Gallery dumps Nazi collaborator plaque

Wollongong Art Gallery removed the name of one of its most generous benefactors from its rooms after discovering his history as a Nazi collaborator.

But the NSW regional council has ruled out the sale or spin-off of a collection of 100 Australian works of art donated by Bronius “Bob” Sredersas in 1978, which forms the foundation of the gallery’s collection.

Having fled Lithuania for Australia after the war, Sredersas lived in Wollongong and amassed a large collection, including works by famous artists such as Margaret Olley, Pro Hart and Norman Lindsay. He died in the early 1980s.

A few months ago, the gallery and the local council were alerted to documents showing the famous donor was a Nazi collaborator in Lithuania, and on Wednesday the council met with the Jewish Museum in Sydney to discuss how to deal with his past.

Museum research confirmed that Sredersas served as an intelligence officer for the Nazis while Lithuania was under German occupation, but he was a minor actor in the regime.

His role in the intelligence agency known as the Sicherheitsdienst, or SD, would have been to implement Nazi policies, the research found, but there are no records showing he was directly involved in the Holocaust or other acts of genocide.

However, Wollongong Mayor Gordon Bradbery said that Sredersas was either aware of or complicit in the Nazi elimination of the Jewish community in Lithuania.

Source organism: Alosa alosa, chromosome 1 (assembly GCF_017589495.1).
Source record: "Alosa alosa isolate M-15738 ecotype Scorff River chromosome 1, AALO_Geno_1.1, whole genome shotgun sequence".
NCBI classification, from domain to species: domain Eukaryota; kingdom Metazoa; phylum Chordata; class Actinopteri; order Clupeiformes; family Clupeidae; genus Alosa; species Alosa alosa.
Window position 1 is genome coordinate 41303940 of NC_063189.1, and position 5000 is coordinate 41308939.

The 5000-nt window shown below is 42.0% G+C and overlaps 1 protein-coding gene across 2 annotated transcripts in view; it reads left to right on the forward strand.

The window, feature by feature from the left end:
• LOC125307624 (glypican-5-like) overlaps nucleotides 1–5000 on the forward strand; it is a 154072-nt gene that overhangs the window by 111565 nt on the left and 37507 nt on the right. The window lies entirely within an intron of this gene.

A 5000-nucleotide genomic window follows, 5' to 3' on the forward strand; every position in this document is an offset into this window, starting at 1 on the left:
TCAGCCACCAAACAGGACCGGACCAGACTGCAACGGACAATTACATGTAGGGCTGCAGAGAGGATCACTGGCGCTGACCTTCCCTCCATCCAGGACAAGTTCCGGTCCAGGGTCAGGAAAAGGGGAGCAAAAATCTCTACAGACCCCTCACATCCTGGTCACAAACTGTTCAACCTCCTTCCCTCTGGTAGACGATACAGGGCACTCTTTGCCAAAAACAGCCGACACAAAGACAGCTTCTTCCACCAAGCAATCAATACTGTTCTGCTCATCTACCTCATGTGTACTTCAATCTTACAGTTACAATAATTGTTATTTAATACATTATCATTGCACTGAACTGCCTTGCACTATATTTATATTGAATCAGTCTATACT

“He would have participated in some of these SS war crimes and those responsible for implementing Nazi policies,” he told the AAP.

A plaque has been removed from the gallery area dedicated to Mr. Sredersas, and comments will be posted explaining the donor’s story.

None of the works he donated are currently on display and the gallery will consider whether any of them should be used in upcoming exhibitions.

However, Bradbery said the Jewish Museum did not ask the board to withdraw or disperse the collection.

“We have custody of this, and we need to represent it honestly and not run away from the ugly past truths behind it,” he said.

The gallery donor’s personal story was not the artists’ fault, Bradbery added.

“You have to look at these pieces of art for what they are, they are significant paintings and contributions to Australian art history.”

Bradbery said the experience of uncovering Srederas’ dark past is common to many cultural institutions researching the provenance of their collections.

“We are people who have come from conflict, displacement, trauma and so on, some of these stories are heroic stories, others highlight some very sad and unethical parts,” he said.

The gallery will also update its online catalog and website with information about the history of Srederas.

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